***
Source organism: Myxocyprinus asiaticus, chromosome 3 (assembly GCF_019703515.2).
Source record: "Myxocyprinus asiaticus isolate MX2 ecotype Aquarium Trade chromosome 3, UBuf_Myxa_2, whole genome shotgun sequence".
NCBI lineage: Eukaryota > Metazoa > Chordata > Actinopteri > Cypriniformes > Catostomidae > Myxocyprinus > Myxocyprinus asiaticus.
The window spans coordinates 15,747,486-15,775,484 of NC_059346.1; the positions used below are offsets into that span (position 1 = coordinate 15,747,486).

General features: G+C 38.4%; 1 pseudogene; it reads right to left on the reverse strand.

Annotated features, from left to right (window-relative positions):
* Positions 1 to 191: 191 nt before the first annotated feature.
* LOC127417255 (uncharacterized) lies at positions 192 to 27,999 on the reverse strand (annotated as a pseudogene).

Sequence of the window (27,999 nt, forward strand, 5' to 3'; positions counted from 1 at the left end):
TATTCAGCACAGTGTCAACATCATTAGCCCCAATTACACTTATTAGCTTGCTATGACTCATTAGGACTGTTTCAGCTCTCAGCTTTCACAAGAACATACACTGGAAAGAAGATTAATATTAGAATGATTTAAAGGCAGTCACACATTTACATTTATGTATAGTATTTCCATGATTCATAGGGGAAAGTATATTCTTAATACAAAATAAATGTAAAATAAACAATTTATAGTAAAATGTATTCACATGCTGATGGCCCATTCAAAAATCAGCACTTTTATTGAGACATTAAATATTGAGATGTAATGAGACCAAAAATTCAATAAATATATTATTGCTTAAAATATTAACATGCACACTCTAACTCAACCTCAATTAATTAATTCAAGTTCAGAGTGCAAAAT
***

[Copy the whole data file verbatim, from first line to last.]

Source organism: Myxocyprinus asiaticus, chromosome 3 (assembly GCF_019703515.2).
Source record: "Myxocyprinus asiaticus isolate MX2 ecotype Aquarium Trade chromosome 3, UBuf_Myxa_2, whole genome shotgun sequence".
NCBI lineage: Eukaryota > Metazoa > Chordata > Actinopteri > Cypriniformes > Catostomidae > Myxocyprinus > Myxocyprinus asiaticus.
The window spans coordinates 15,747,486-15,775,484 of NC_059346.1; the positions used below are offsets into that span (position 1 = coordinate 15,747,486).

General features: G+C 38.4%; 1 pseudogene; it reads right to left on the reverse strand.

Annotated features, from left to right (window-relative positions):
* Positions 1 to 191: 191 nt before the first annotated feature.
* LOC127417255 (uncharacterized) lies at positions 192 to 27,999 on the reverse strand (annotated as a pseudogene).

Sequence of the window (27,999 nt, forward strand, 5' to 3'; positions counted from 1 at the left end):
TATTCAGCACAGTGTCAACATCATTAGCCCCAATTACACTTATTAGCTTGCTATGACTCATTAGGACTGTTTCAGCTCTCAGCTTTCACAAGAACATACACTGGAAAGAAGATTAATATTAGAATGATTTAAAGGCAGTCACACATTTACATTTATGTATAGTATTTCCATGATTCATAGGGGAAAGTATATTCTTAATACAAAATAAATGTAAAATAAACAATTTATAGTAAAATGTATTCACATGCTGATGGCCCATTCAAAAATCAGCACTTTTATTGAGACATTAAATATTGAGATGTAATGAGACCAAAAATTCAATAAATATATTATTGCTTAAAATATTAACATGCACACTCTAACTCAACCTCAATTAATTAATTCAAGTTCAGAGTGCAAAAT